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Ravenel's cocaine arrest lacks local response

The P&C Silent Treatment: Editorial page sweeps Ravenel under the rug

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Of the crumbling institutions among the press, an eternal mainstay has been the editorial page. It's the one place where readers can give the paper hell for this article or that comment. They can challenge politicians' actions and inactions. And, God knows, they can complain about the exit of Shoe and B.C. from the comics page. And complain. And complain.

What's been strikingly absent from the editorial pages of our own daily newspaper, the Post and Courier, is nearly any mention of the recent indictment and looming prosecution of former State Treasurer Thomas Ravenel on charges that he distributed cocaine to his friends. There have been a host of editorials in newspapers around the state regarding the case, touching on a variety of concerns that it raises about politicians, drugs, and preferential treatment. What are you hearing on the Post and Courier's editorial page? Crickets.

Soon after the indictment June 19, editorial comments in other papers focused on the embarrassment that Ravenel has brought to the state.

"South Carolina has opened itself up to another round of embarrassing jokes," said The Greenville News on June 21.

Most editorial pages commented on Ravenel's political fate and the apparent loss of a GOP fight for the Senate in 2008.

"Barring an exoneration, his political future is nil, and supporters and detractors alike will be left to scratch their heads and wonder how someone with so much power and potential could be foolish enough to throw it all away," wrote The (Rock Hill) Herald on June 25.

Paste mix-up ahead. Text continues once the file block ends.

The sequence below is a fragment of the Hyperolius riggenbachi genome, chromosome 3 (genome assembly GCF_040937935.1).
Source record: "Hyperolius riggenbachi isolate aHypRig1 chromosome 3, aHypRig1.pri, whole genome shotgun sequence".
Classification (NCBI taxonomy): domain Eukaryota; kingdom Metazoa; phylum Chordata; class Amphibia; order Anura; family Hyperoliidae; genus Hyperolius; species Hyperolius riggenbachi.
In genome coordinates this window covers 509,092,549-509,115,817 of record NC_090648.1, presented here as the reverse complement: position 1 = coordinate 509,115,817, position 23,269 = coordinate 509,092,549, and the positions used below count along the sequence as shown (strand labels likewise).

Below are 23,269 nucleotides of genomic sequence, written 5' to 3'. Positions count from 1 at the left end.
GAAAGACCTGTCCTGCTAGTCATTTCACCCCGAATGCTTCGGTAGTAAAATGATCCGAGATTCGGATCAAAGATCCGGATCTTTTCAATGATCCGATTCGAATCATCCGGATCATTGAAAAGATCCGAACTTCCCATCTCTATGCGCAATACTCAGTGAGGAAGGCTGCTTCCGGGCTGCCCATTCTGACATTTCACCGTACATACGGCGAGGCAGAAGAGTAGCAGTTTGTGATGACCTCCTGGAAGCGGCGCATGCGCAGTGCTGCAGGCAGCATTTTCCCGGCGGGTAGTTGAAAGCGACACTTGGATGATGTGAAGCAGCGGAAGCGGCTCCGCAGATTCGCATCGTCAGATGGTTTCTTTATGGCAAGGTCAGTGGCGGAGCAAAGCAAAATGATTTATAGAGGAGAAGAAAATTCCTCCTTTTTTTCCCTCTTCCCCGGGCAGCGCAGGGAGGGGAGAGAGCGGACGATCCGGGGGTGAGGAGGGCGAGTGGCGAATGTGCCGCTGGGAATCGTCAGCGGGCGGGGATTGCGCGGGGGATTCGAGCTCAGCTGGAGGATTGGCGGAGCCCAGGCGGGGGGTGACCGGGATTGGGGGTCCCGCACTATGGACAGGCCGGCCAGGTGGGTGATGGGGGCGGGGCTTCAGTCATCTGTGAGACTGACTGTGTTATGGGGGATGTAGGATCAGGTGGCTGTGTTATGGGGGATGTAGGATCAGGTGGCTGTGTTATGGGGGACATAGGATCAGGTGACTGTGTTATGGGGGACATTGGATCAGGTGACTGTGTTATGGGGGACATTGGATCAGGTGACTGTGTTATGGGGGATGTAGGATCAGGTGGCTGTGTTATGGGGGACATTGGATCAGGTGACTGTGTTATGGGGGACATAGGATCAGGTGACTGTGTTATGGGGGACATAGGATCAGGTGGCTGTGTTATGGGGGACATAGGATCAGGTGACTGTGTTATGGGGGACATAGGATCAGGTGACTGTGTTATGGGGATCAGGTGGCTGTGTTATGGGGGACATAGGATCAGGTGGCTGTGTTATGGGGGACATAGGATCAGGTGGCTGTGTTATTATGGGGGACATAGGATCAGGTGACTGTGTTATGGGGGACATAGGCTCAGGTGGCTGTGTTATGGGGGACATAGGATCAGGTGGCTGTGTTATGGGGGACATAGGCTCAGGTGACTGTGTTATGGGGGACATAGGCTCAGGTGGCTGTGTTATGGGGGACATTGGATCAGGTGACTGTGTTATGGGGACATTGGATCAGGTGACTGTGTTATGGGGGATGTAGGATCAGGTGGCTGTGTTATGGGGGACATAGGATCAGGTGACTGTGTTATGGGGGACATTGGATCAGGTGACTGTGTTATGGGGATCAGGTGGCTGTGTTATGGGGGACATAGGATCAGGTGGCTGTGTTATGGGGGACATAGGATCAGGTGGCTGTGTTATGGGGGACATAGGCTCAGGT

Later, the focus turned to drugs, with The State's Warren Bolton applauding Ravenel for seeking treatment.

"I wish the many poor people in similar positions could get the same opportunity," he said. "But, unlike Mr. Ravenel, many accused of a drug violation can't pick up and go to an expensive treatment center in Arizona, where the average price for a week's stay is $8,000. Many can't afford some of the places right here that are more than capable of treating addictions."

Ravenel's resignation in late July brought the first, and only, mention of Ravenel's troubles on the Post and Courier editorial page — in a piece about what a new treasurer means for the state's Budget and Control Board means. There were two lines about Ravenel.

"Once the shock of the indictment of state Treasurer Thomas Ravenel on drug charges had settled in, his resignation was expected sooner rather than later," the P&C wrote. "His alleged cocaine use has not only cost him his office. He is now facing the prospect of prison if convicted."

That's it. The entirety of the Post and Courier's editorial view on the Thomas Ravenel incident.

And it's not just the editors who aren't talking, readers aren't getting a say, either. While dozens of comments have been posted on the Post and Courier's website, not one letter with support or criticism for Ravenel has appeared in the paper. On the other hand, readers have given their take on Louisiana Sen. David Vitter's alleged indiscretions with hookers, for which he has faced no indictment nor offered his resignation.

The silent treatment is not unfamiliar to P&C readers. After a scathing report in The State last year regarding the management and funding of the Hunley preservation, editorial pages across the state lit up with comments, including guest commentary from Sen. Glenn McConnell, the Hunley bandleader, to counter the report. It was two weeks before the Post and Courier tackled the State report with its own story outlining McConnell's defense.

But even then, the editorial page made no comment on the controversy and offered up only a single letter on the issue — one of support for the Hunley work and the money it could bring to the area. Months later, an editorial ran titled "As long as it takes for Hunley."

While the news coverage on Ravenel's demise has been sufficient, what's lacking in this case, like the Hunley story, is an open discussion on the pages that were designed to birth just that. Those disturbed by this silence could send a letter to the editor, but then again, why bother?

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